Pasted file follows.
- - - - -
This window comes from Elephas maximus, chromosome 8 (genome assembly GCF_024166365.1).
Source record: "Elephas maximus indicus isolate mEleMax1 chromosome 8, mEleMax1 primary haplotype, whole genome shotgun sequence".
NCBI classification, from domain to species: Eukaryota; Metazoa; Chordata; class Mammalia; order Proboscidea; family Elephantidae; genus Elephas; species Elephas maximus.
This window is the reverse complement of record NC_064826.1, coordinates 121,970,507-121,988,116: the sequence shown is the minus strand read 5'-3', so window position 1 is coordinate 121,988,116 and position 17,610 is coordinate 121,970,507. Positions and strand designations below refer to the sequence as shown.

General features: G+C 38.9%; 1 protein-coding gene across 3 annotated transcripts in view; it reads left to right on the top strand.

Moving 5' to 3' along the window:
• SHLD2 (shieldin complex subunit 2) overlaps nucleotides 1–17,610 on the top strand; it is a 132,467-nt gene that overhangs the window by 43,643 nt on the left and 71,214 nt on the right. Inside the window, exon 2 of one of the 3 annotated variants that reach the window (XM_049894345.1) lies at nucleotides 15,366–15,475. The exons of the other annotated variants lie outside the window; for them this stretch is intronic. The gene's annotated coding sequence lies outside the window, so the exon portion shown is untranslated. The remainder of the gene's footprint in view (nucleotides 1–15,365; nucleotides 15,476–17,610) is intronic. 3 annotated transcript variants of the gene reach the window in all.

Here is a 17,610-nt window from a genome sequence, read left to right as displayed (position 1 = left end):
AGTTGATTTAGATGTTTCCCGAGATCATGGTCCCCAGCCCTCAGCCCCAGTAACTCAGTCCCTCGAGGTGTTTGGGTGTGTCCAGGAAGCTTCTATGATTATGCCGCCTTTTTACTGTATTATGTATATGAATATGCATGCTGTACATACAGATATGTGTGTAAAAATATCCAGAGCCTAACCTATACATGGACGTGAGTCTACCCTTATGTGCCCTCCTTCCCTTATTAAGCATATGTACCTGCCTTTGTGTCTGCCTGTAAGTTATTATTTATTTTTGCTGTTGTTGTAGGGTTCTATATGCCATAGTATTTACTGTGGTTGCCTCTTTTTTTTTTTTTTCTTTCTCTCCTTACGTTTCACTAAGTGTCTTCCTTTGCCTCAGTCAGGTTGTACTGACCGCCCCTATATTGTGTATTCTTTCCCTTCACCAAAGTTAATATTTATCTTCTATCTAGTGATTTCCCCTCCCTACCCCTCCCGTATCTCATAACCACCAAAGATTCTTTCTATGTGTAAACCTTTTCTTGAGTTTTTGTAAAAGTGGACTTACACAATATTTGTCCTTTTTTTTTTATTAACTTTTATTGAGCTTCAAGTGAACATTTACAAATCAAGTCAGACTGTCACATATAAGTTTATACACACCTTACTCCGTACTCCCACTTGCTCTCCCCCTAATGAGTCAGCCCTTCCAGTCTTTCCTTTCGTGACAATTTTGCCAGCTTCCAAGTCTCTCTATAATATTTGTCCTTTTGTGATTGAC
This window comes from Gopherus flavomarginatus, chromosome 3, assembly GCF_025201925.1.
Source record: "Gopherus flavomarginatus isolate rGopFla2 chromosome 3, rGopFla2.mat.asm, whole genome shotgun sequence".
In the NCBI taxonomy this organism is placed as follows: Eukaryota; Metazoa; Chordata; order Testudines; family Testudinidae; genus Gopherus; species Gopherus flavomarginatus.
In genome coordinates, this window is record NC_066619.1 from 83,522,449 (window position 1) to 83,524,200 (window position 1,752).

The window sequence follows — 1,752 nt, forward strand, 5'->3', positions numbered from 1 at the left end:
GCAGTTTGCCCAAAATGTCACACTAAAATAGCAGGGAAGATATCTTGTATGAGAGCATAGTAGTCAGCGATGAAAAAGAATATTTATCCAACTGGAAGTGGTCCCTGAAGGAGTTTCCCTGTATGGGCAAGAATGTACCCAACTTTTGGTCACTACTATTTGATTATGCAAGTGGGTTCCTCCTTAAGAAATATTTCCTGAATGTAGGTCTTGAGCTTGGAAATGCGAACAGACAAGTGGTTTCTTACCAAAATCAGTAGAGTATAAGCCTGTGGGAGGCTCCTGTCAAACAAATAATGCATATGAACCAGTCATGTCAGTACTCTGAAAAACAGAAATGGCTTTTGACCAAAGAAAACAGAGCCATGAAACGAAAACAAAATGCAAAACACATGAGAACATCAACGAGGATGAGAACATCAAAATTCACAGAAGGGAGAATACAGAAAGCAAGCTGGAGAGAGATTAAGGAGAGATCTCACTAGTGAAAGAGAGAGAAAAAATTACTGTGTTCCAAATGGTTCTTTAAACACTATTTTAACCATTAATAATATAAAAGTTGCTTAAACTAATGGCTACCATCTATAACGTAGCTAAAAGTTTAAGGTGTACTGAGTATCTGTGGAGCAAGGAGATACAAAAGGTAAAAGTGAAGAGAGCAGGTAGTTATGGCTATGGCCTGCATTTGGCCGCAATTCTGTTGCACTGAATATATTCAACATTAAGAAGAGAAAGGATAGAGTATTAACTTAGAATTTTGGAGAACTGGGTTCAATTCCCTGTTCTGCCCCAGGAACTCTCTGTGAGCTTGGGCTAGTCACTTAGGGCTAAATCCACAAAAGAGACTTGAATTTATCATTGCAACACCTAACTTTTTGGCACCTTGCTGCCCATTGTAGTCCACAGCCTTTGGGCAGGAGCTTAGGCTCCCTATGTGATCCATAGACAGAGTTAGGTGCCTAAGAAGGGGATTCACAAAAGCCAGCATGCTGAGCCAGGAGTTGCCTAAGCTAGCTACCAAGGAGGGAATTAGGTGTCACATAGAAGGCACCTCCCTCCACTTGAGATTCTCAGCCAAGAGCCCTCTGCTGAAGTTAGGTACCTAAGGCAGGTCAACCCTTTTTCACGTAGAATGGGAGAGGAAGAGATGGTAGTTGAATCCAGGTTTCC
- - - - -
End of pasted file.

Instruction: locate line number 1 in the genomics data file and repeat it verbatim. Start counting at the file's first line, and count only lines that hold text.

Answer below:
This window comes from Elephas maximus, chromosome 8 (genome assembly GCF_024166365.1).